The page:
Each week, Baltimore Sun reporter Jamison Hensley will answer fans' questions about the Ravens. To submit a question, e-mail email@example.com. Provide your name and phone number so we can verify the e-mail.
HEY, JAMISON: : This has nothing to do with Sunday's game. But could you tell me how teams like Indianapolis, New England, Washington, Dallas and others never seem to be in salary cap trouble yet we always hear the Ravens are at or just below the cap? Are they playing angles that we're not?
Mike Roslan, Richmond, Va.
HEY, MIKE: : Those teams have the same salary cap troubles as the Ravens. The Washington Redskins, who have constantly delayed their cap hit for years, were roughly $16 million over the cap this offseason. The Ravens were in much better shape, with $3.3 million in cap room.
After going through that huge purge in 2002, the Ravens have done a solid job of building a team without digging the same hole. They have signed Ed Reed and Todd Heap to extensions and added veterans such as Trevor Pryce, Willis McGahee (through trade) and Derrick Mason. But none of these moves have forced the Ravens to cut multiple veterans later.
The best teams are the ones that are the most prudent with their cap space. The past three Super Bowl champions - the New York Giants, Indianapolis Colts and Pittsburgh Steelers - signed one free agent in the offseason leading up to their title run.
HEY, JAMISON: : On Page 135 of John Feinstein's Next Man Up book about the Ravens, Ray Lewis remarked that Ted Marchibroda's hard practices wore down the players, so that in the fourth quarter, the Ravens of 1996-1998 were worn down and games were lost. Will fourth-quarter collapses continue this year, and by December will it only get worse because of our new coach's harder practice schedule? It's a shame because the offensive line, likely quarterback and offensive coordinator are so much improved.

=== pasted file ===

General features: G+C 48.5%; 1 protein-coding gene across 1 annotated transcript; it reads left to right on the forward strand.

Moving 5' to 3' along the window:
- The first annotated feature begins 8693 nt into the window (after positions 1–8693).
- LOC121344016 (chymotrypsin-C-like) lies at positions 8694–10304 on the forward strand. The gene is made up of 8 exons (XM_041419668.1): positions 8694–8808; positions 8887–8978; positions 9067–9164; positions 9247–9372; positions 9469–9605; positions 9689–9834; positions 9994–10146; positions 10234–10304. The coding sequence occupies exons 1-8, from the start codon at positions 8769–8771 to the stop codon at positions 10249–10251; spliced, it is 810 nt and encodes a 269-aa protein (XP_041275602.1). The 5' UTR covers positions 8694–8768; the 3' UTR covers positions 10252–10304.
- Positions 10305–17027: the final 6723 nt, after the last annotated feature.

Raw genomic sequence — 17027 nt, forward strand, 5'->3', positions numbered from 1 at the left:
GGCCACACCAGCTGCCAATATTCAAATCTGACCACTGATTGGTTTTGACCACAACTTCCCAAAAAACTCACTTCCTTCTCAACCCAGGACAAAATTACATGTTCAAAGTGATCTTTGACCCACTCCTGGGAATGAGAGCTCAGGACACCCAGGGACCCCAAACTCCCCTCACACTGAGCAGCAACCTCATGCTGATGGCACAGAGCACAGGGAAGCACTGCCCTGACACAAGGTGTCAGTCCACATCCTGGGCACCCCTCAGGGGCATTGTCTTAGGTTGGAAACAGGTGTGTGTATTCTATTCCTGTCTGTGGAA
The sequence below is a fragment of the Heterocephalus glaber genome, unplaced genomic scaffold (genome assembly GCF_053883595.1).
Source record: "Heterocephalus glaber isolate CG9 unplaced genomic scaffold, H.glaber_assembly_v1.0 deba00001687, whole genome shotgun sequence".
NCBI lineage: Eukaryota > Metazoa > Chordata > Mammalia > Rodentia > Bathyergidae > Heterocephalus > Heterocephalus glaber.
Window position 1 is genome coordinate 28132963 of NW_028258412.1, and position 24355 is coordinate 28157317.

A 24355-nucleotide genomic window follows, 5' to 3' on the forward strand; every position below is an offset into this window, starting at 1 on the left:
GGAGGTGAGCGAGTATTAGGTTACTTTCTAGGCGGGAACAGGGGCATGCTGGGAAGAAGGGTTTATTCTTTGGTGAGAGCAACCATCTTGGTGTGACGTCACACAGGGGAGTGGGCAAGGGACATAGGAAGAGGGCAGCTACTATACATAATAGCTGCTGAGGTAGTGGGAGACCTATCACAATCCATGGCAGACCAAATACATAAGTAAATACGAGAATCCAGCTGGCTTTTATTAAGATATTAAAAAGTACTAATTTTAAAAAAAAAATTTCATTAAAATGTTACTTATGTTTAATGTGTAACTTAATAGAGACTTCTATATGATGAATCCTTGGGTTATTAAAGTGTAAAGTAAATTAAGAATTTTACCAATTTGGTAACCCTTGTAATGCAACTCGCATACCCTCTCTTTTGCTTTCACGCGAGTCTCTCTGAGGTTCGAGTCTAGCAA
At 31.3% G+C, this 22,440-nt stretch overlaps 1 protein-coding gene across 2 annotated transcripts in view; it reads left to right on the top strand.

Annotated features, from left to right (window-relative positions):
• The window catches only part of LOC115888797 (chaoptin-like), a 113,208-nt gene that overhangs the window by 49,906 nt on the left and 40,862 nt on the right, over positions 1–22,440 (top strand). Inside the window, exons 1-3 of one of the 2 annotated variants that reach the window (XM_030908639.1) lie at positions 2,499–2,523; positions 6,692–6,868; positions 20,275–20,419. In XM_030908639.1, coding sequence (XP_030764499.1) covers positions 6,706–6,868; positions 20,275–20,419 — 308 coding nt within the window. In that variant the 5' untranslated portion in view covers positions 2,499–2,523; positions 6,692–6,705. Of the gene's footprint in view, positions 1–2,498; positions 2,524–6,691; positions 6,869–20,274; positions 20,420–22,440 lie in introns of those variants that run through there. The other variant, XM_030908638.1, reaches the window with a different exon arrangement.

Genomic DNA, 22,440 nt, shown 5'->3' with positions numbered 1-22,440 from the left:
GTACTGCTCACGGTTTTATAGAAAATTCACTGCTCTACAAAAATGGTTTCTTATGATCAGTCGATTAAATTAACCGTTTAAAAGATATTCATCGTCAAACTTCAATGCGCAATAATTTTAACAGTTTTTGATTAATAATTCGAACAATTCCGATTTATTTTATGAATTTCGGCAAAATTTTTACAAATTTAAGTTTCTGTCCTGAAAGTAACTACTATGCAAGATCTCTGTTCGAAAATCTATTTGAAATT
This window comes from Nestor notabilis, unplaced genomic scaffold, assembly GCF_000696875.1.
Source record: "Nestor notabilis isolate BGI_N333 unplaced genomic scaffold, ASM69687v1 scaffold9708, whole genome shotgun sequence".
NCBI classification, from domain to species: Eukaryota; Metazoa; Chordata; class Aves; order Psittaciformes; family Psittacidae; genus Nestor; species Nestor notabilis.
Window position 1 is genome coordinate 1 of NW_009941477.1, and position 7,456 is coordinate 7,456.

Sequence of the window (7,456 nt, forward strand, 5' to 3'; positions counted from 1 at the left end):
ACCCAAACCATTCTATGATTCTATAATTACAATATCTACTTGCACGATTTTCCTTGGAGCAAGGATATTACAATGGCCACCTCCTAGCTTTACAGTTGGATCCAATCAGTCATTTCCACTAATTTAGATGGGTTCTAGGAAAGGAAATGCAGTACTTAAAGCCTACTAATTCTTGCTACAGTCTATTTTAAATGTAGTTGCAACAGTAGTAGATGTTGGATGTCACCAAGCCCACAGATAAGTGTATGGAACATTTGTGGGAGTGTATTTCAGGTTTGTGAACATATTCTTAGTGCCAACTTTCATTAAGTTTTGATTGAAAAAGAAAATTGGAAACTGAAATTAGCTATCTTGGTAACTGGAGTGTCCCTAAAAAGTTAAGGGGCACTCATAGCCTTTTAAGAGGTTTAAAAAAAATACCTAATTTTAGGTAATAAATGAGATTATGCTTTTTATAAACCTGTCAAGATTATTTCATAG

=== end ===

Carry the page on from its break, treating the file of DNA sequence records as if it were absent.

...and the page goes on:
James Adam, White Marsh
HEY, JAMES: : We have to keep some perspective here. John Harbaugh's practices are harder and longer than the ones conducted by former coach Brian Billick. But Harbaugh's workouts don't resemble the old-school ones under Marchibroda, who had his players put on pads and hit throughout the week.
Harbaugh wants to instill a tougher mind-set with his team, and that starts in practice. But Harbaugh is smart. He isn't going to wear out his team just to make a point.
In training camp, Harbaugh backed off the rough practices when injuries riddled the team. In November, when the Ravens should have had their bye, he will alter the structure of some practices to lighten the load.
HEY, JAMISON: : Big Ohio State fan. What is Troy Smith's status/health? Will he get a chance to start, so Flacco can learn a little more? It is clear Flacco has talent, but is he making the right decisions?
Jim Neff, Dayton, Ohio
HEY, JIM: : Smith is making strides every week. After losing 20 pounds because of the viral infection, he's starting to look more like himself in the locker room these days. Smith is suiting up for games again, and he'll be the No. 3 quarterback Sunday.
But Harbaugh has made it clear - and rightfully so - that Flacco will be the starting quarterback for the rest of the season. Smith will have a chance to compete only with Todd Bouman for the backup job. Despite his recent mistakes, Flacco remains the best quarterback on the team.
The coaches might have considered Smith under different circumstances (if the Ravens were 0-4 and Flacco was getting hit unmercifully in games). But it has been the opposite. In four games, Flacco has proved he is more polished than Smith. It was the correct move to reward Flacco with the starting job.